October 16, 2021

Survive winter searching 2009 seed catalogs

Each winter, from late November through February, this gardener survives by searching the pages of seed catalogs for something special, a new variety that must grow in Marjorie’s garden come spring or summer. This is part of my passion for the garden, its role as classroom and laboratory, always something new to learn. I already have found a few gems, including a purple cauliflower and a tiny strawberry-shaped tomato.

Cauliflower ‘Graffiti’

Paint next year’s cauliflower patch purple with this unique variation on high nutrition. Large 6- to 8-inch dome-shaped heads develop a deep purple color in full sunlight. To best display the purple heads in the garden, an open plant habit should be encouraged with lower than normal applied nitrogen during the growing season.

The intriguing color of this cauliflower is certain to attract attention both in the garden and on the table. It keeps its color after steaming, but a dash of vinegar or lemon juice should be added to the water to retain the full color when boiling. Eaten raw, ‘Graffiti’ is reported to be surprisingly sweet.

Beet ‘Chioggia Guardsmark’

‘Chioggia’ is an heirloom beet from Italy, famous for its unusual bullseye stripes of red and white, as well as for its sweet, peppery flavor. This new variety builds on that heritage by adding modern vigor, higher yields and larger fruit size. Along the way, those dark red rings have turned a neon shade of magenta.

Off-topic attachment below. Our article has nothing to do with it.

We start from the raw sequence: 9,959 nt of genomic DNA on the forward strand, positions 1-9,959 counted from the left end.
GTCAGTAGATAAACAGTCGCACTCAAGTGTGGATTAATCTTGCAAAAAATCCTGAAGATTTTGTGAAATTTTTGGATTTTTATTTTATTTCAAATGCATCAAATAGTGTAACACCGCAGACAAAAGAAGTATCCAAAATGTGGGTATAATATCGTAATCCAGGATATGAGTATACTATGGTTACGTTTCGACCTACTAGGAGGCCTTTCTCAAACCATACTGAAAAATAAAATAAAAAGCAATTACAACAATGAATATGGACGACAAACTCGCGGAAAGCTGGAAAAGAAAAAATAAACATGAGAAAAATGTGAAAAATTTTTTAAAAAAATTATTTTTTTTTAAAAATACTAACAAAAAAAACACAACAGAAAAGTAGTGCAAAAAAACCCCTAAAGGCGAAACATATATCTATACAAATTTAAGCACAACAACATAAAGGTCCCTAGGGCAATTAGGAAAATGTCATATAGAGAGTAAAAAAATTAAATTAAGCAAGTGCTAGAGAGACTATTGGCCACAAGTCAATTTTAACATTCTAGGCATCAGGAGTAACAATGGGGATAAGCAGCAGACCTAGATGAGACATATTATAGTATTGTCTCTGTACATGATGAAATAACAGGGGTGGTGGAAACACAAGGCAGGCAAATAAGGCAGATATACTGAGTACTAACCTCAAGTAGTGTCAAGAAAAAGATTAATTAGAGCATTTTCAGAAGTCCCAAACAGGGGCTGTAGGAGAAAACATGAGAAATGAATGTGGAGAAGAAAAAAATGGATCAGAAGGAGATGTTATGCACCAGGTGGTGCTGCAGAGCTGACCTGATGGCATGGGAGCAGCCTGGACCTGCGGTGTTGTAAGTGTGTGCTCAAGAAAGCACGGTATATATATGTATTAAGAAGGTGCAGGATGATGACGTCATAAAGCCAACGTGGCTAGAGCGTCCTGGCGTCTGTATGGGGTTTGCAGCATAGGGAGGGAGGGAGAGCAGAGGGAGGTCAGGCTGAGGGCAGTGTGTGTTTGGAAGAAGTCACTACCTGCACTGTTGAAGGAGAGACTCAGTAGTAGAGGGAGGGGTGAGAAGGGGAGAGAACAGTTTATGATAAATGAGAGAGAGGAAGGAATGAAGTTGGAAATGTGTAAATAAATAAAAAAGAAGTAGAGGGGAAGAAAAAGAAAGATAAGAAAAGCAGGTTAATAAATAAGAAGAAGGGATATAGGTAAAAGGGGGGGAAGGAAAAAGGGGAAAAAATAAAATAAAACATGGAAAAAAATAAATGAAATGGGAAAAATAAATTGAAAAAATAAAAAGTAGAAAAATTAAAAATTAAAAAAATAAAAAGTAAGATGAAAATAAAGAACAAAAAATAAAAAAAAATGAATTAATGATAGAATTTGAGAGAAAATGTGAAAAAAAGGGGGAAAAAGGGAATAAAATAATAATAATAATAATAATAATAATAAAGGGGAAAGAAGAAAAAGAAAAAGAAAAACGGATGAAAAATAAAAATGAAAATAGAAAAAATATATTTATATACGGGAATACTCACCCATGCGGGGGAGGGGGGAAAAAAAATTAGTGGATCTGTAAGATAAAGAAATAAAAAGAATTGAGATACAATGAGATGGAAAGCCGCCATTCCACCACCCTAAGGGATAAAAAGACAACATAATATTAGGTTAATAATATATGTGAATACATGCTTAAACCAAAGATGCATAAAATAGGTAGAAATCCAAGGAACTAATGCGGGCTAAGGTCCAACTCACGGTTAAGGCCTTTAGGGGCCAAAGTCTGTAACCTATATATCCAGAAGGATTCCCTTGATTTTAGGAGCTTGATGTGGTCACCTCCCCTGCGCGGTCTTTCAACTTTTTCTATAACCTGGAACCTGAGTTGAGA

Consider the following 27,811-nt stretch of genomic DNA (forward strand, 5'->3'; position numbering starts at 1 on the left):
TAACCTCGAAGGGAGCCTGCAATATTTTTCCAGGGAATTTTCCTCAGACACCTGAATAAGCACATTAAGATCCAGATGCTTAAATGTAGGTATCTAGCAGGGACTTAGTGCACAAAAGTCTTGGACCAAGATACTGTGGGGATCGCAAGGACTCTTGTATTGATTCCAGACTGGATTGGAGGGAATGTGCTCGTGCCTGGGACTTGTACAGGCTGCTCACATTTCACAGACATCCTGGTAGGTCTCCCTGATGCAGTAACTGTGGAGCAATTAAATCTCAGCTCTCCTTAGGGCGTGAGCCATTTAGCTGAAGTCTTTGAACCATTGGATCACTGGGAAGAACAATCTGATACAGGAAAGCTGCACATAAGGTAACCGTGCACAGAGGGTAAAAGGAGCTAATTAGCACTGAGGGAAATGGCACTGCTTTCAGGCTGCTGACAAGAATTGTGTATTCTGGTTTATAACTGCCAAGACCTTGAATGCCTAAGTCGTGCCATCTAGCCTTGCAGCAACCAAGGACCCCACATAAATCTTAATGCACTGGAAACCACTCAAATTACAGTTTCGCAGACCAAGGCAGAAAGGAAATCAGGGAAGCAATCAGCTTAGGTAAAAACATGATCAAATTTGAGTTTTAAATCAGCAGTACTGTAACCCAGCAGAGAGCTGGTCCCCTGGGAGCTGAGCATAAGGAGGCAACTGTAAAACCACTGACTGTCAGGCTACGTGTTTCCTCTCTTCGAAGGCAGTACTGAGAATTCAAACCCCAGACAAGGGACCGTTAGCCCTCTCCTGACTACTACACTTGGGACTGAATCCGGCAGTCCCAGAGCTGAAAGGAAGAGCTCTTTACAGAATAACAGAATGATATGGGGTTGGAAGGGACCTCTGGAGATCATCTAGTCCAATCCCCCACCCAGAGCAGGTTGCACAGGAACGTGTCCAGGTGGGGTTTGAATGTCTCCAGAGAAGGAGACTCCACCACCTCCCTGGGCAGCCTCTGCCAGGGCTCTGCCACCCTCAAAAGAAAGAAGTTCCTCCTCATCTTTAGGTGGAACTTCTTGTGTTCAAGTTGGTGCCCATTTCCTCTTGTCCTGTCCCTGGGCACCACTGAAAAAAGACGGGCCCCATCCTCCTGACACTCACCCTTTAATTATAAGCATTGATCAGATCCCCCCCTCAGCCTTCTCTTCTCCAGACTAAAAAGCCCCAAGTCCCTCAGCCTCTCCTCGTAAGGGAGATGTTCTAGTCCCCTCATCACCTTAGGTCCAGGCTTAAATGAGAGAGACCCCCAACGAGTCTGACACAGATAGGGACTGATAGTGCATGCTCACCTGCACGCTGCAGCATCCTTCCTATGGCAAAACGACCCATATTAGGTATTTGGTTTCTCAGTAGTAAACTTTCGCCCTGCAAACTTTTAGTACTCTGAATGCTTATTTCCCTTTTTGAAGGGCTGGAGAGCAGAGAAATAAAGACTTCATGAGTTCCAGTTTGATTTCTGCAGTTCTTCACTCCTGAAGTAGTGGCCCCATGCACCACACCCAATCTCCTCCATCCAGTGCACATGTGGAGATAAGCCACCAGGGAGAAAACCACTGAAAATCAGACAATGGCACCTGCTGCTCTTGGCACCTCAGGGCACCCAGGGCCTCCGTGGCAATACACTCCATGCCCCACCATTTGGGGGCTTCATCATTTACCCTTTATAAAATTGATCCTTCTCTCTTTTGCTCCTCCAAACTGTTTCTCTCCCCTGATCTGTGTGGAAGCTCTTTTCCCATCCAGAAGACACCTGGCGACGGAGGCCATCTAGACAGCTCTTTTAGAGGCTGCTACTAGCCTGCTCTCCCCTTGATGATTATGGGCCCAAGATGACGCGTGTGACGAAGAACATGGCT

But ‘Chioggia Guardsmark’ is not simply a beet masquerading as a red onion. Its flavor is so sweet and mild that children love it, yet its peppery taste has enough “true beet” tang to satisfy adults. Baked whole, it retains its unique red-and-white coloring.

Summer squash ‘Midnight’

This new variety of zucchini has a very compact, bushy habit that is ideal for container gardening. The stems and leaves are spine-free, allowing easy harvesting of the dark green, cylindrical, slightly speckled fruits.

New tomato varieties

There are several new tomato varieties for next year, but are they truly better than the old-time favorites?

According to Johnny’s Selected Seeds, tomato ‘First Light’ is an indeterminate tomato with outstanding taste and crisp texture. It should be harvested when the bottom one-third to two-thirds of the fruit is turning red but still with green shoulders.

‘Lola,’ another indeterminate tomato growing 6-12 feet tall, requires staking in the garden. The firm, extra large red fruits have a flat, globe shape and outstanding flavor.

‘Sweet Mojo’ is an exceptionally early maturing (60 days) grape tomato with bright red fruits ripening from top to bottom on long clusters. Yield potential is outstanding with each cluster averaging 21 uniform, firm and sweet fruits. Staking is required.

My favorite new tomato for 2009 may be ‘Tomatoberry,’ a unique strawberry-shaped tomato reported to have a firm, chewy texture, supersweet taste and rich aroma. Each 1-inch, single-bite fruit is shiny deep red with broad shoulders tapering to a blunt point at the blossom end, giving them a heart-shaped appearance. Combine all of this with high yield, and this sounds like a tomato that, once picked, will never make it as far as the kitchen.

No doubt, there will be something new under the sun next year in Marjorie’s garden.

Send queries to Gardening Questions, P.O. Box 418, Ellsworth 04605, or to reesermanley@shead.org. Include name, address and telephone number.

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